splitA: Split a projection matrix into separate T and F matrices

Description Usage Arguments Details Value Note Author(s) References See Also Examples

View source: R/splitA.R

Description

Splits a projection matrix into transition and fertility matrices where A = T + F.

Usage

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splitA(A, r = 1, c = -1)

Arguments

A

a projection matrix

r

rows containing fertilities (default is first row) OR a logical matrix where TRUE is the location of a fertility value OR a complete fertility matrix

c

columns containing fertilities, default is all columns except first

Details

see section 5.1 in Caswell (2001)

Value

A list with T and F matrices

Note

By default, the fertility matrix will include elements in the first row (except first element). In some cases, it is not possible to split a projection matrix using only row and column indexes. Therefore, a logical matrix (where TRUE is the location of a fertility value) or the complete fertility matrix is also accepted (and T is just A-F)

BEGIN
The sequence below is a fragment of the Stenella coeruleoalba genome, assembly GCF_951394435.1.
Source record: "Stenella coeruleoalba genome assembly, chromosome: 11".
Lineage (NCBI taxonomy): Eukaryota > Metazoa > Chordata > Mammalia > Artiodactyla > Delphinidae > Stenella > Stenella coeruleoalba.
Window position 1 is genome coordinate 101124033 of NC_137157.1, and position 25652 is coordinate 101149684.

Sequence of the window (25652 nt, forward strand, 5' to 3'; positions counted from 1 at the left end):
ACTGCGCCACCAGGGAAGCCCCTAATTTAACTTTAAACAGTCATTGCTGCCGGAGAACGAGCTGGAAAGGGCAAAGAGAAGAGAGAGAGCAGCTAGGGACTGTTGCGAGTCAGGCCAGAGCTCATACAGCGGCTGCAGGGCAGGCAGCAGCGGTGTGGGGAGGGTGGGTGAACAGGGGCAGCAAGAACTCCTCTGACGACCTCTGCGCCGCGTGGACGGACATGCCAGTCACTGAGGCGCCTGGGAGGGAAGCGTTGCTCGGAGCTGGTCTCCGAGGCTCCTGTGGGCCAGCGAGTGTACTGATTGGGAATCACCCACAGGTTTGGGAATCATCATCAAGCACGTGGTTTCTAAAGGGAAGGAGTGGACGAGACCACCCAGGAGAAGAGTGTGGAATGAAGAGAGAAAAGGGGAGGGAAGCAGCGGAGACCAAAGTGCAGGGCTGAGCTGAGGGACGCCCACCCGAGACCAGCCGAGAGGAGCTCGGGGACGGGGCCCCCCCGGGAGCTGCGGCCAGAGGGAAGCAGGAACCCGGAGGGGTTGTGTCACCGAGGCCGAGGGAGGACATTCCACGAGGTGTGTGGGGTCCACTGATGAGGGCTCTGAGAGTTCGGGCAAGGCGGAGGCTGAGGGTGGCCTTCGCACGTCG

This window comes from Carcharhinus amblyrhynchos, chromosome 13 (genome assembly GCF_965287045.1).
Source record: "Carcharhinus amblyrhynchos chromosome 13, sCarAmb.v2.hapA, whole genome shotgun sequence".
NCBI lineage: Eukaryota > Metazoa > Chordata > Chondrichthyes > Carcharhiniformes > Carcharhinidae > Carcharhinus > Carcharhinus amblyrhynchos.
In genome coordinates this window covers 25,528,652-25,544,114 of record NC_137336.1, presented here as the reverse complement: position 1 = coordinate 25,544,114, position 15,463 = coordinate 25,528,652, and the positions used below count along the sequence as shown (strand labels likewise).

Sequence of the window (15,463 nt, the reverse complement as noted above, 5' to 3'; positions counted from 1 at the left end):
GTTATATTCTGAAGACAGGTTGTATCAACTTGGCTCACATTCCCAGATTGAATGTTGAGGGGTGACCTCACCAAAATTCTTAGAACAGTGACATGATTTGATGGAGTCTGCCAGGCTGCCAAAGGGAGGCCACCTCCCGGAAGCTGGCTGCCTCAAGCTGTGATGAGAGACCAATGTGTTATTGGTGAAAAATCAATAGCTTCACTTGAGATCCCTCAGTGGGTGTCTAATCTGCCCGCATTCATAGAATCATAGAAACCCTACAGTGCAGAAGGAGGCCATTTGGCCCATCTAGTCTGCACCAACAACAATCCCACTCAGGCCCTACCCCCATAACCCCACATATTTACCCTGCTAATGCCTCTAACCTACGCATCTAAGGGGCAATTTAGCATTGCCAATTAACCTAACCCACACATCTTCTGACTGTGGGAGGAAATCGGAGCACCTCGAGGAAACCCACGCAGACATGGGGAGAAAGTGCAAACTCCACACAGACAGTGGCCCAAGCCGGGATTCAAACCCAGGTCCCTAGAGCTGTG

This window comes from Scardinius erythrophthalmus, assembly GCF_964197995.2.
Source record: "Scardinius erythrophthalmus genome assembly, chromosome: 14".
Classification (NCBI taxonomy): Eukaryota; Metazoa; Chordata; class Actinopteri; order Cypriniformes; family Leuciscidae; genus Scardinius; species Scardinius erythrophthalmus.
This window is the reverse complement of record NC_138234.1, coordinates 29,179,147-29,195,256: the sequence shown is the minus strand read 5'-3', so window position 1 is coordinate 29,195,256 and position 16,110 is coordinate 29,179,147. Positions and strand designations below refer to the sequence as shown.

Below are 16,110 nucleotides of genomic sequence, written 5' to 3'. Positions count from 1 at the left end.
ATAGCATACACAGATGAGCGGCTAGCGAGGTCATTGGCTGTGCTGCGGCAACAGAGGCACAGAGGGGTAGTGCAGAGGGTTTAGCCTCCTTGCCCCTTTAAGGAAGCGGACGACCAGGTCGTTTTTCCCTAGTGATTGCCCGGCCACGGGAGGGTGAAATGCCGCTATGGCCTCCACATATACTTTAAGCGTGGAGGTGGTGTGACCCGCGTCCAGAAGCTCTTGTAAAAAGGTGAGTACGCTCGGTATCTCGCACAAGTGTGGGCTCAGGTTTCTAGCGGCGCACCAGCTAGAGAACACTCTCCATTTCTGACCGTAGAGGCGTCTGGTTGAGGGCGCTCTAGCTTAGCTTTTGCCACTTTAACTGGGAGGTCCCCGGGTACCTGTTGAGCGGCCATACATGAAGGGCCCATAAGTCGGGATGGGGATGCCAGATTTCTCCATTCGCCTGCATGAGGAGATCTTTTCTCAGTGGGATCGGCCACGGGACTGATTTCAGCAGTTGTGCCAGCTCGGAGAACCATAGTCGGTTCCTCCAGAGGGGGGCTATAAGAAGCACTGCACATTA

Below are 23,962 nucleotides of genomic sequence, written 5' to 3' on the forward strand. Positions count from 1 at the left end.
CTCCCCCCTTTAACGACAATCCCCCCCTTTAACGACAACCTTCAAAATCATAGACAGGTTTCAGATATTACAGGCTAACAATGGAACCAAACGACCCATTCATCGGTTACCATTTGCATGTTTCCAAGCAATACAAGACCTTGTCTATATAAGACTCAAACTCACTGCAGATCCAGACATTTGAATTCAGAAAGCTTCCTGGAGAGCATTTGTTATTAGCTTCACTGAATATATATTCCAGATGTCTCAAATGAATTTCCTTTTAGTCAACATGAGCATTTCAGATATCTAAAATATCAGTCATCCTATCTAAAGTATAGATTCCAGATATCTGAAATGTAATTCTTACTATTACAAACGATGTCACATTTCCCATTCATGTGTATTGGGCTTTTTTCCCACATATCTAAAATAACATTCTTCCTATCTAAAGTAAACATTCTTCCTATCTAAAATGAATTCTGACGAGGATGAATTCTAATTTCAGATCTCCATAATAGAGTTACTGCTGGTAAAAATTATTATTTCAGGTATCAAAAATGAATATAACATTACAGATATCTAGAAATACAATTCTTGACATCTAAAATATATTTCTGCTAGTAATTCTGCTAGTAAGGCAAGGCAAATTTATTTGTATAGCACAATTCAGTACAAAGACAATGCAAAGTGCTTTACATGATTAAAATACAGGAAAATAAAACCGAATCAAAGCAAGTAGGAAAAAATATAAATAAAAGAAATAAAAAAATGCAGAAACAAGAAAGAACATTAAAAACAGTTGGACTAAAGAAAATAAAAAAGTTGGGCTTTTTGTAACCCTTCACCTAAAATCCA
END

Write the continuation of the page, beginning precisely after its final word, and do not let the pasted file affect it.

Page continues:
Author(s)

Chris Stubben

References

Caswell, H. 2001. Matrix population models: construction, analysis, and interpretation, Second edition. Sinauer, Sunderland, Massachusetts, USA.

See Also

functions like generation.time and net.reproductive.rate use splitA internally to split the matrix

Examples

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data(whale)
splitA(whale)
# teasel -fertilitiles in last column
data(teasel)
splitA(teasel, r=1:6, c=6)
# hudsonia - fertilities in first two columns
data(hudsonia)
A<-hudsonia[[1]]
splitA(A, r=1:2)
## example using a logical matrix (if fertilities were in the upper diagonal)
splitA(A, row(A)<col(A))

# survival curves
x<-sapply(hudsonia, function(x) colSums(splitA(x, r=1:2)$T))
matplot2(t(x), legend="bottomright", ylab="Survival", 
main="Hudsonia survival curves")

popbio documentation built on May 4, 2018, 1:04 a.m.